Play and learning have always been of big interest to me. My mother is a teacher, and I worked with kids of all ages all through high school and college, so when it came time for me to become a mom, I really took the idea of being my child’s first teacher head on. Before Baby Carrot even made it home from the hospital, our bookshelves were full, our toy box was loaded with blocks and learning toys, and I was ready to talk to her nonstop as she grew up, as all the advice recommends, to make sure that she was hearing lots of words. And then my inner introvert knocked and laughed at all these plans.
One of my first struggles between figuring out how to be the engaged parent I wanted to be and my inner introvert was when Baby Carrot started doing tummy time and hanging out on a play mat. She hated tummy time, so I would talk to her for a few minutes until she got upset, then flip her over and describe the play mat and what she was seeing. All that took about 2 minutes, then I ran out of things to say, and I felt like I was failing at mom because I really just wanted to look at my emails or read a blog while she played. I felt like I was leaving her alone, and depriving her of that valuable learning, and the introvert inside was screaming for a little decompression, making it even worse. Introverts generally have a hard time with lots of “on” time and with a baby of any age, you’re always “on.” Lack of sleep aside, the most exhausting thing for me, especially in the early days, became the constant interaction with another human being, even if that human being didn’t do much beyond eat and sleep.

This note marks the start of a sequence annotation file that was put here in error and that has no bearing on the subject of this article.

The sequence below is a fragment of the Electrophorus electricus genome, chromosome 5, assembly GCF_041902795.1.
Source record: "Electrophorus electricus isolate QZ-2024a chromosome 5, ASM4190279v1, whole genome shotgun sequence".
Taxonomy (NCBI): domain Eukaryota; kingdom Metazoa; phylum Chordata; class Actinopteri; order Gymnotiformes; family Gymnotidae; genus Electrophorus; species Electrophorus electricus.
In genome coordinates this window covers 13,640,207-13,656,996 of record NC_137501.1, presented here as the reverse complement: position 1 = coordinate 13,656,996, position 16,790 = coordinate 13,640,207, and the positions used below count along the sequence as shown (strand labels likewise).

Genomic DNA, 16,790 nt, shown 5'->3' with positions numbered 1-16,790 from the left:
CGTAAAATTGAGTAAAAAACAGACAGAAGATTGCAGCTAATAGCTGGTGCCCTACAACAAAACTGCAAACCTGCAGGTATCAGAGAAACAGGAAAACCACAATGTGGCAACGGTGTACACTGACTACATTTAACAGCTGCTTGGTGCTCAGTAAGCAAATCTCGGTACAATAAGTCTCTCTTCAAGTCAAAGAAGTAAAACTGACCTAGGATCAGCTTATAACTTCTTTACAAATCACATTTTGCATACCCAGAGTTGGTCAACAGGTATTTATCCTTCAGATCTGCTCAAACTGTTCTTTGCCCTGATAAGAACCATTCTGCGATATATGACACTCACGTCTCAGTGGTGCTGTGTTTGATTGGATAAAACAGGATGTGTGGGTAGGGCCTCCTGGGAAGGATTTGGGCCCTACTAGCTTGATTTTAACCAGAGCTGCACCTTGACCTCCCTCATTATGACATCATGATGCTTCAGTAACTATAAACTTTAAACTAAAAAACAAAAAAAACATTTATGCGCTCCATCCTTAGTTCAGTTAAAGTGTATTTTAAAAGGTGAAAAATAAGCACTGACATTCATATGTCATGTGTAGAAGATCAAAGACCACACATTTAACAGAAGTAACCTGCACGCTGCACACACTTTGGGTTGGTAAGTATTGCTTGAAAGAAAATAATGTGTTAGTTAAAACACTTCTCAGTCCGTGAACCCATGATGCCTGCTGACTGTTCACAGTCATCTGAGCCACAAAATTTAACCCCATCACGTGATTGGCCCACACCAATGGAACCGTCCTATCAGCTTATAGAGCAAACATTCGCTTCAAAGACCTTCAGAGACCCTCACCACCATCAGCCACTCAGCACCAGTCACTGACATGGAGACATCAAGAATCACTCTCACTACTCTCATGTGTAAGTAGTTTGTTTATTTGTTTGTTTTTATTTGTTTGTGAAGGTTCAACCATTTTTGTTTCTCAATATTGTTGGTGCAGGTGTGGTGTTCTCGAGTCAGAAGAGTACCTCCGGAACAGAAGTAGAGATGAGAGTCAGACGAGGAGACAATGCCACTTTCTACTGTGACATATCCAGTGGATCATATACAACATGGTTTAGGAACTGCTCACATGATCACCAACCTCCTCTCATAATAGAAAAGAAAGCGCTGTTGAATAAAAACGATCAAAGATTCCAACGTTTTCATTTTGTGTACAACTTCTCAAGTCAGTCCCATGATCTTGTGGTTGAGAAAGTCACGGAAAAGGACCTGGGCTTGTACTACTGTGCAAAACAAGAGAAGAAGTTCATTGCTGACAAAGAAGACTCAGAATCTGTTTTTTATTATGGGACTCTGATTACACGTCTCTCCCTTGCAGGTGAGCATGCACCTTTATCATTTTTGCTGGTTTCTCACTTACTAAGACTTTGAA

What helped a lot was coming across articles, blog posts and studies on independent play. After reading about the value of leaving Baby Carrot to explore on her own, even if that meant she just lay there in those early days, and talking to some friends who had older kids and did the same, helped me feel less guilty. And after I did some digging about what unstructured and independent play meant, I did still spend as much time as I could talking to my daughter, but when I ran out of steam, I let her be and gave myself permission (and felt OK with) to do my own thing – which usually involved reading parenting blogs and learning about something else baby related.
As Baby Carrot now enters the toddler years, interaction is more important than ever, but so is letting her explore independently, so I’ve been aiming to follow a few general rules for how she and we play: